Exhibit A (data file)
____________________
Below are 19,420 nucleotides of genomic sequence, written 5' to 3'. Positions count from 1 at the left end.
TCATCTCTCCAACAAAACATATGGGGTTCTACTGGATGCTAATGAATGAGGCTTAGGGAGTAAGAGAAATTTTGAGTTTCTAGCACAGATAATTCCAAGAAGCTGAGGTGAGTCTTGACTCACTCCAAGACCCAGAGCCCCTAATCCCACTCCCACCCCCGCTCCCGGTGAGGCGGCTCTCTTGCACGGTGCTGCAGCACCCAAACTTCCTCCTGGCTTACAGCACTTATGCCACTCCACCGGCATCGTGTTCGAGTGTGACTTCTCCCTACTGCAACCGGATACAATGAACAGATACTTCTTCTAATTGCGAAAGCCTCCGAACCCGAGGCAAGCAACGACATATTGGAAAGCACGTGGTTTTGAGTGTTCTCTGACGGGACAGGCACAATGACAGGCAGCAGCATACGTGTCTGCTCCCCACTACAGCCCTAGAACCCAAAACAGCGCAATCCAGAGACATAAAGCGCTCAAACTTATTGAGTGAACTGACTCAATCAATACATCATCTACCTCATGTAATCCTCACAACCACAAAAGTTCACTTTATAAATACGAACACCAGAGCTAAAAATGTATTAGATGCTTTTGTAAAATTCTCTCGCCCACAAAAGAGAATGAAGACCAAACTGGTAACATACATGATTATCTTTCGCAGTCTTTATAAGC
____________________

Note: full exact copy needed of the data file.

Below are 19,420 nucleotides of genomic sequence, written 5' to 3'. Positions count from 1 at the left end.
TCATCTCTCCAACAAAACATATGGGGTTCTACTGGATGCTAATGAATGAGGCTTAGGGAGTAAGAGAAATTTTGAGTTTCTAGCACAGATAATTCCAAGAAGCTGAGGTGAGTCTTGACTCACTCCAAGACCCAGAGCCCCTAATCCCACTCCCACCCCCGCTCCCGGTGAGGCGGCTCTCTTGCACGGTGCTGCAGCACCCAAACTTCCTCCTGGCTTACAGCACTTATGCCACTCCACCGGCATCGTGTTCGAGTGTGACTTCTCCCTACTGCAACCGGATACAATGAACAGATACTTCTTCTAATTGCGAAAGCCTCCGAACCCGAGGCAAGCAACGACATATTGGAAAGCACGTGGTTTTGAGTGTTCTCTGACGGGACAGGCACAATGACAGGCAGCAGCATACGTGTCTGCTCCCCACTACAGCCCTAGAACCCAAAACAGCGCAATCCAGAGACATAAAGCGCTCAAACTTATTGAGTGAACTGACTCAATCAATACATCATCTACCTCATGTAATCCTCACAACCACAAAAGTTCACTTTATAAATACGAACACCAGAGCTAAAAATGTATTAGATGCTTTTGTAAAATTCTCTCGCCCACAAAAGAGAATGAAGACCAAACTGGTAACATACATGATTATCTTTCGCAGTCTTTATAAGC